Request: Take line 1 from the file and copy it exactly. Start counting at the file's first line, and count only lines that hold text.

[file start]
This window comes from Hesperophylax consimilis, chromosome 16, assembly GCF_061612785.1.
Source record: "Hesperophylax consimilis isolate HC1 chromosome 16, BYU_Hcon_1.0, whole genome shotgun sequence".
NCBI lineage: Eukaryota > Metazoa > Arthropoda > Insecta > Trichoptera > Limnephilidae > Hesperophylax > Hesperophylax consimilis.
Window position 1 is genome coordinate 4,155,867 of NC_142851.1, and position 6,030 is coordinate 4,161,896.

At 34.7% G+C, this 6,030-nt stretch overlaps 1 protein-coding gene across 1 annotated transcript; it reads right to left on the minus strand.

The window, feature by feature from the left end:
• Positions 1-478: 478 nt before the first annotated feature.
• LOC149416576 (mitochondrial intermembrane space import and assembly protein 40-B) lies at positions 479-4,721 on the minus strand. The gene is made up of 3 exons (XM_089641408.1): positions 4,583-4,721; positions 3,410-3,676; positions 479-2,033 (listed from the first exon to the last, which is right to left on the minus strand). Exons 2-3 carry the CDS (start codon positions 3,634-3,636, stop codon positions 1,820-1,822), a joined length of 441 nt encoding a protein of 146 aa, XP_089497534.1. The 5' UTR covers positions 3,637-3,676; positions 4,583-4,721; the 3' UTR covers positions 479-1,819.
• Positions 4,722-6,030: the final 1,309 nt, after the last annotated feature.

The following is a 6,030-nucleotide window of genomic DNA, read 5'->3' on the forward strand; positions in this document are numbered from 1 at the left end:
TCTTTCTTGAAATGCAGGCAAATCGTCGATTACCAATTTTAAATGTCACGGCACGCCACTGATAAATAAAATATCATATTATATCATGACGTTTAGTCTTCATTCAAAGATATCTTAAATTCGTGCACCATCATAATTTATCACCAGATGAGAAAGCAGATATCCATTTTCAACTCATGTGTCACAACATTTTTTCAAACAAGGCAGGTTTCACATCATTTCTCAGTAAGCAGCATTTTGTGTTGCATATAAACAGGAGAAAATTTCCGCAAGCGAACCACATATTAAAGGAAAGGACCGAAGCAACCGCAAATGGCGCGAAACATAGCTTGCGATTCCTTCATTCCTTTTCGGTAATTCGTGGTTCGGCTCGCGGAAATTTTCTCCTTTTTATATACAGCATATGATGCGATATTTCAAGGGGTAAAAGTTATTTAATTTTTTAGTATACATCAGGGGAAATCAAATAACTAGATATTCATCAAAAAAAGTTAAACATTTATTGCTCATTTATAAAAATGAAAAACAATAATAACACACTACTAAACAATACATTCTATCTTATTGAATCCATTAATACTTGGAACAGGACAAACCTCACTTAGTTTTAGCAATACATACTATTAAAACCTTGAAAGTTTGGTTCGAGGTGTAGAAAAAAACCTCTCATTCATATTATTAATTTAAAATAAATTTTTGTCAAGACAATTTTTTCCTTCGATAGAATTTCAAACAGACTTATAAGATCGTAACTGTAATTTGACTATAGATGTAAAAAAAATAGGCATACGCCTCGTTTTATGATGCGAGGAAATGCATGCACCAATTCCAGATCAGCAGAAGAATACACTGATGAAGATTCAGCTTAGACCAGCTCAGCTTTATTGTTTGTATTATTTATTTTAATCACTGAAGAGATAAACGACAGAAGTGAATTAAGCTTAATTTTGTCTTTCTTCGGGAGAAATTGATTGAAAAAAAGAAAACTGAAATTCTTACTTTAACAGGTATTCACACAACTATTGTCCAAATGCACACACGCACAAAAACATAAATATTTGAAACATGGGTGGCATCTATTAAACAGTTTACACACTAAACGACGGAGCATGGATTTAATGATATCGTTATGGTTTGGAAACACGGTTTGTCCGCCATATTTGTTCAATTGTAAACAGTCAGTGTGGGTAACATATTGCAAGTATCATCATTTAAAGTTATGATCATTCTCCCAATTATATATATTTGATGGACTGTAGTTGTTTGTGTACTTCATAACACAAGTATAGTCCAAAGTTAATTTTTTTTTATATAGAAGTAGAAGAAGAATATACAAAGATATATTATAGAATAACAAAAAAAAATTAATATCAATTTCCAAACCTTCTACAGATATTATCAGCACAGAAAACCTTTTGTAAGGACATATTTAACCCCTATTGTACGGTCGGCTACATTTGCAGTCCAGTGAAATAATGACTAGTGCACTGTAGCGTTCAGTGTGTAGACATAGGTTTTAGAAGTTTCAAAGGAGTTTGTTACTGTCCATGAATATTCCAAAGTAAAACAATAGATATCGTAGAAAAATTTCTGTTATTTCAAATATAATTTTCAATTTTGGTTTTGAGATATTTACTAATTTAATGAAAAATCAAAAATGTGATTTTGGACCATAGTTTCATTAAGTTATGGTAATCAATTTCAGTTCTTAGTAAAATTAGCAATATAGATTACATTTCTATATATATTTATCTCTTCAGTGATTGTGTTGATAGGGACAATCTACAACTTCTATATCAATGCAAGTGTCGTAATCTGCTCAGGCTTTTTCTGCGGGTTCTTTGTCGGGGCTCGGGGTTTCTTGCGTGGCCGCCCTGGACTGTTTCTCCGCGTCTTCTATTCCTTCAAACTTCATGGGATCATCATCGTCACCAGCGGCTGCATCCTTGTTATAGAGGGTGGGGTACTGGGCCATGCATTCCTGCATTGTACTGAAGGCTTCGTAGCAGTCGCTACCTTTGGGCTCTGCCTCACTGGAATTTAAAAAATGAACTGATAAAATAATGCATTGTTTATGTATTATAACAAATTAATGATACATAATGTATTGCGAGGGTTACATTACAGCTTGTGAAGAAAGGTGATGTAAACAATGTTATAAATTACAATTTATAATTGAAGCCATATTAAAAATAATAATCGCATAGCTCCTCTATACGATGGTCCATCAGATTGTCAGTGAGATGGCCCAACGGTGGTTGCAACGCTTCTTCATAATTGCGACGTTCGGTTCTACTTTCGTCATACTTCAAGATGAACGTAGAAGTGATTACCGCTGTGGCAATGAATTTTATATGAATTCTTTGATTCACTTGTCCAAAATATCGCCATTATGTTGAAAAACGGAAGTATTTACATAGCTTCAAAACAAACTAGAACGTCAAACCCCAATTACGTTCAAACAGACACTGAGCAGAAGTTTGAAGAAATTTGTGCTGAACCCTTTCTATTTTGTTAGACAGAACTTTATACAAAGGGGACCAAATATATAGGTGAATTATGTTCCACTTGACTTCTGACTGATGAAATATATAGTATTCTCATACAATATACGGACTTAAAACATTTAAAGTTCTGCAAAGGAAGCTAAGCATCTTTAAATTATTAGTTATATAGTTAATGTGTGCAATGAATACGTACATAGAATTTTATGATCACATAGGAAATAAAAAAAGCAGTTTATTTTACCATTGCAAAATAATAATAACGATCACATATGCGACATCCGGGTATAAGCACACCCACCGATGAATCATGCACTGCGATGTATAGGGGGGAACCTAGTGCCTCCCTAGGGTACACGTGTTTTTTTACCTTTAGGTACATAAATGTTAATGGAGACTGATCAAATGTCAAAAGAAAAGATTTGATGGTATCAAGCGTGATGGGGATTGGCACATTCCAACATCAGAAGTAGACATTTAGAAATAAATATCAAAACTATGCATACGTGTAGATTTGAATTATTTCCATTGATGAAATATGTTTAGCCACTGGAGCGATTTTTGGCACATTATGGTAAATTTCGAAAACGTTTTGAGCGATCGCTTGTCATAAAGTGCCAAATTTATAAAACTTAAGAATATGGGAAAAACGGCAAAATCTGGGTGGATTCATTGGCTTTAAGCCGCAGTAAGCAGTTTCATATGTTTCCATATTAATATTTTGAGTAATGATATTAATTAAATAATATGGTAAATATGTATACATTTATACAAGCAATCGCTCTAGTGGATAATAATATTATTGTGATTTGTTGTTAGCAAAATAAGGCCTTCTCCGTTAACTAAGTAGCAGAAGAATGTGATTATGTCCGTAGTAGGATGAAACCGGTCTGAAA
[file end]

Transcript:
This window comes from Hesperophylax consimilis, chromosome 16, assembly GCF_061612785.1.